I had been waiting for this day for so long. I only knew about it for a couple months, but in my heart, I needed it, wanted, it prayed for it, even though I had no idea that it could ever happen. Ever since my friend Dovi told me that I could come join him in LA, I had been preparing. I didn't tell a soul. something told me that all the forces around me would do anything they could to stop me from leaving. Looking back, I knew this because they had stopped me from doing my true desires for so long, that I had for gotten who I was. Now I was trying to find out, and couldn't afford to lose this chance. If I didn't find out now, I wasn't sure that I'd ever get another chance.
For months, as summer approached, I had been looking at the map, I had never left new york, and now I was staring at the long red line, the I80 that stretched across the whole country. How could I possibly think that I could do that ? what did I know about roads? The only thing I knew was that I could not mess this up. I had started thinking about all the possible places that I could or would stop along the way. I thought about money I thought about gas. I thought about how much money I needed to make it across. If I made it across I was safe. I had given some thought to some other places along this route that I might move to, but the same thought kept arising. If I stopped anywhere short of California, I would be too tempted to go back. It was too hard to go forward and way to easy to go back. I needed to know that there was nothing short of 3000 miles between me and the way back. That way, perhaps, I'd have the strength and the courage to stay at the tough work that lay ahead, to discover why I was so furious and how I could possibly gain some sanity.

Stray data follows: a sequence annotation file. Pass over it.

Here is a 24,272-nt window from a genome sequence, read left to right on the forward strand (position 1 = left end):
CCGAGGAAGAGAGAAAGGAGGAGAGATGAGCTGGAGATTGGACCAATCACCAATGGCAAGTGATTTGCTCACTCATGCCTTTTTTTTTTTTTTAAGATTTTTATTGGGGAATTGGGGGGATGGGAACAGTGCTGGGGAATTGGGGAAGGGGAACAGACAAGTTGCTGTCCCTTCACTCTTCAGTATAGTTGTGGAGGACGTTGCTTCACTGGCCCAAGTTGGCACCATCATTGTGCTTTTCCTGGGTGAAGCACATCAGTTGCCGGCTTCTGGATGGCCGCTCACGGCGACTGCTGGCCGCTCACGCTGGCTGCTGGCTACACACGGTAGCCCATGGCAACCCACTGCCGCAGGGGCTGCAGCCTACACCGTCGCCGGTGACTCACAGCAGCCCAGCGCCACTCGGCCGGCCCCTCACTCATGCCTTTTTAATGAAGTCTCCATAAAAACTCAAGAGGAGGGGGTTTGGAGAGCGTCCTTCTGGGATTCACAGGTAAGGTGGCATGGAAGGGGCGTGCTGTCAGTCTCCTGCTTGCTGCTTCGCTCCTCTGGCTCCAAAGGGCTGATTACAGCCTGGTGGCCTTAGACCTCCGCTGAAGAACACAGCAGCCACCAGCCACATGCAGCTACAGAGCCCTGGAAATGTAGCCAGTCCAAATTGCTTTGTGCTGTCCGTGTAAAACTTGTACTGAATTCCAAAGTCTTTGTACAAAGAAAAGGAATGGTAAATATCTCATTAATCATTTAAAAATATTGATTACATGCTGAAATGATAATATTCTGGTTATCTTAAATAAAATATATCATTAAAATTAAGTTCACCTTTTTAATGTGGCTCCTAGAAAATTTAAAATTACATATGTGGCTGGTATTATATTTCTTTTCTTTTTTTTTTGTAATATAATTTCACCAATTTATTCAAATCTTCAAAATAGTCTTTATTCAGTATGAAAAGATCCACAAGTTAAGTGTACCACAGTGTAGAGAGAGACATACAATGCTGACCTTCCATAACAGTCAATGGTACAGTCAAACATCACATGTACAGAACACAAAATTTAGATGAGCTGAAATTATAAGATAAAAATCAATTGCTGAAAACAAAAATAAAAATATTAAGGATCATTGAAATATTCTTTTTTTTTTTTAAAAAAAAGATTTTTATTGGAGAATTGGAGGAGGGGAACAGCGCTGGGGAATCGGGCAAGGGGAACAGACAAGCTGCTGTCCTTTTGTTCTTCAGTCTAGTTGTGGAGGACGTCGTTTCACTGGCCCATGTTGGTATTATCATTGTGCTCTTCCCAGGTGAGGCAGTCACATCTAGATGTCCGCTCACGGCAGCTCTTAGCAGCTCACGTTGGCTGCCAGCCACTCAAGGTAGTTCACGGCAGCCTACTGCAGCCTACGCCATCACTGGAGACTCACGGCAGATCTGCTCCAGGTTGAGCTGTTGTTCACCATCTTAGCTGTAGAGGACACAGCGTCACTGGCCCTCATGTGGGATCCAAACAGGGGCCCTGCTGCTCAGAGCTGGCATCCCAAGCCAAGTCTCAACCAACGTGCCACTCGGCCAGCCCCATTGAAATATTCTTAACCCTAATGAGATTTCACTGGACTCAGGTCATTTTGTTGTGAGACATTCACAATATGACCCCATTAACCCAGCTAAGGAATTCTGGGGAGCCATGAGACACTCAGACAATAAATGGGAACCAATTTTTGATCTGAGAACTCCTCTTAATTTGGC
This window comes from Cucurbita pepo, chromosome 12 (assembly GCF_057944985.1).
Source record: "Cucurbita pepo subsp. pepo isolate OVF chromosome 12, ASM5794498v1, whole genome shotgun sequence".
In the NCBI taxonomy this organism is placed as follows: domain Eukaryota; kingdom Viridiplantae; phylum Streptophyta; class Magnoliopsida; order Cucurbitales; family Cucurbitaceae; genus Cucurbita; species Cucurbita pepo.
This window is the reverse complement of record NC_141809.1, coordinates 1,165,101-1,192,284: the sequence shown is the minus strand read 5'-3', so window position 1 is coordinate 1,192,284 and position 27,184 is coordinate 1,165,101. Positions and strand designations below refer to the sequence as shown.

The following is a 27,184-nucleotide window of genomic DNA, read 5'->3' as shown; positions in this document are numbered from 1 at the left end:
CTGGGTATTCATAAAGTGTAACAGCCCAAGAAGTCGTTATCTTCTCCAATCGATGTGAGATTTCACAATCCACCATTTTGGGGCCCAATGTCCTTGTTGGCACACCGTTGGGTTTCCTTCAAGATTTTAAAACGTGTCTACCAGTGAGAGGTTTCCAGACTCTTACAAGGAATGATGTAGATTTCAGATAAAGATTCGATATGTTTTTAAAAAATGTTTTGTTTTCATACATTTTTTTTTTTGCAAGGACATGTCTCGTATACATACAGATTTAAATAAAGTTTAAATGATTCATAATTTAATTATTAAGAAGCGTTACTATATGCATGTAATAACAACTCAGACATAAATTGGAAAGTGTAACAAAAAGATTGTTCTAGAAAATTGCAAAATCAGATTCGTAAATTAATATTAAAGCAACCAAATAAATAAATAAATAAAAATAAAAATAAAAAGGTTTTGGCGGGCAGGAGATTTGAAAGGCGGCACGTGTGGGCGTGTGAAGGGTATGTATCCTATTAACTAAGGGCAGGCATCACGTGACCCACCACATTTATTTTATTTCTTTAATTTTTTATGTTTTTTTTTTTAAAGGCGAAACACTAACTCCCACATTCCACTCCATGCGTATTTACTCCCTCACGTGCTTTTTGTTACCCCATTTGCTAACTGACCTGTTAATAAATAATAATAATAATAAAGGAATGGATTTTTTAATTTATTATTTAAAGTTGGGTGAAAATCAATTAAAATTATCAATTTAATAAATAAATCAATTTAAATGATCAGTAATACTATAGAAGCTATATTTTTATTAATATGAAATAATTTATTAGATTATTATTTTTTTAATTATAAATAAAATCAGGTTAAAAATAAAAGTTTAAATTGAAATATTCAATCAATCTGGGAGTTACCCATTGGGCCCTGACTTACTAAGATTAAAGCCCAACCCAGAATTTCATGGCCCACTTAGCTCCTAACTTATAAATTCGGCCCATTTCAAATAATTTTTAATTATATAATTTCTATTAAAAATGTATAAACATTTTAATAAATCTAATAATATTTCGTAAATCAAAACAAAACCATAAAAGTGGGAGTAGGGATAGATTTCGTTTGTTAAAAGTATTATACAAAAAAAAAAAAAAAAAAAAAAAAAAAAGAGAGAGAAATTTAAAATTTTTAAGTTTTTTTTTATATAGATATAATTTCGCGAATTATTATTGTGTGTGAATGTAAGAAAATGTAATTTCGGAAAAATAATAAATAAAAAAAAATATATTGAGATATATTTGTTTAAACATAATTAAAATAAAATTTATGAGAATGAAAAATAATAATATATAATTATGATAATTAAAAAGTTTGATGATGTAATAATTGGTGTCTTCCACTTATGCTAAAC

As I turned onto the highway, I remember thinking how beautiful and open the spaces were, the sun was shining and life was good, at least it seemed like it should be. shouldn't this be a moment that would make person happy? I had bought a car (from a nun) a couple months back. I had tried out the car. As soon as I put my foot on the accelerator, I was elated, yes a quiet elation that I shall never forget. It was an old Toyota Tercel. It still worked like magic. It launched forward with such smoothness and speed. I had the best feeling inside. " This can take me very far" was the thought. I had always been a little slow, but I did realize this much, that if this car, can zoom down this one,street, it can zoom down any street, even a very very very long street, that could take me far far away from where I was right now.
Now that car was packed with all the things that I thought I would need for a time period who's end I did not see or care to think about it. I just knew that I would be gone for a long time, at least until the pain had gone, and until my questions got the time they needed to receive the answers that satisfied them. I packed the car, with food, my favorite books, some covers to sleep with.
I'll never forget the last words I had with my mother. I knew that I would have to wait until the very last moment to say goodbye to her. I knew that she would have a very hard time seeing me go. I also knew that I would have a hard time saying goodbye to her. The only thing that gave me the strength to do so was because I knew I had to. If I didn't go, my life was simply not worth living anymore.
I drove my car up on the lawn so that I could pile everything in. I may have told my parents of my plans that morning or an hour before. It tells so much about our family to know that there was nothing for us to discuss anymore. There was no need to explain anything. I didn't have to say where I was going or why. There had been so many silent walls, and tall cement walls built between my heart and theirs, so many secrets and fights untold, so many tears withheld, so many questions that could not be asked, so many childhood wishes that had been either, ignored or shot down, that the bitterness had dried into an impregnable wall of anxiety, fear and disappointment. There was no doubt, at least in my mind, that these two people, my father and mother, were two of the worlds largest inconveniences. The worst part of it all was that, I hated them so much and for so long that I didn't know why anymore. I had never thought that one could ever hate a parent. It's sad to think that that is even possible, so I tried not do. It would take years to actually own the fact that, at that time, I truly hated them and that the hate was so real and old, that there was no way for me to even know why.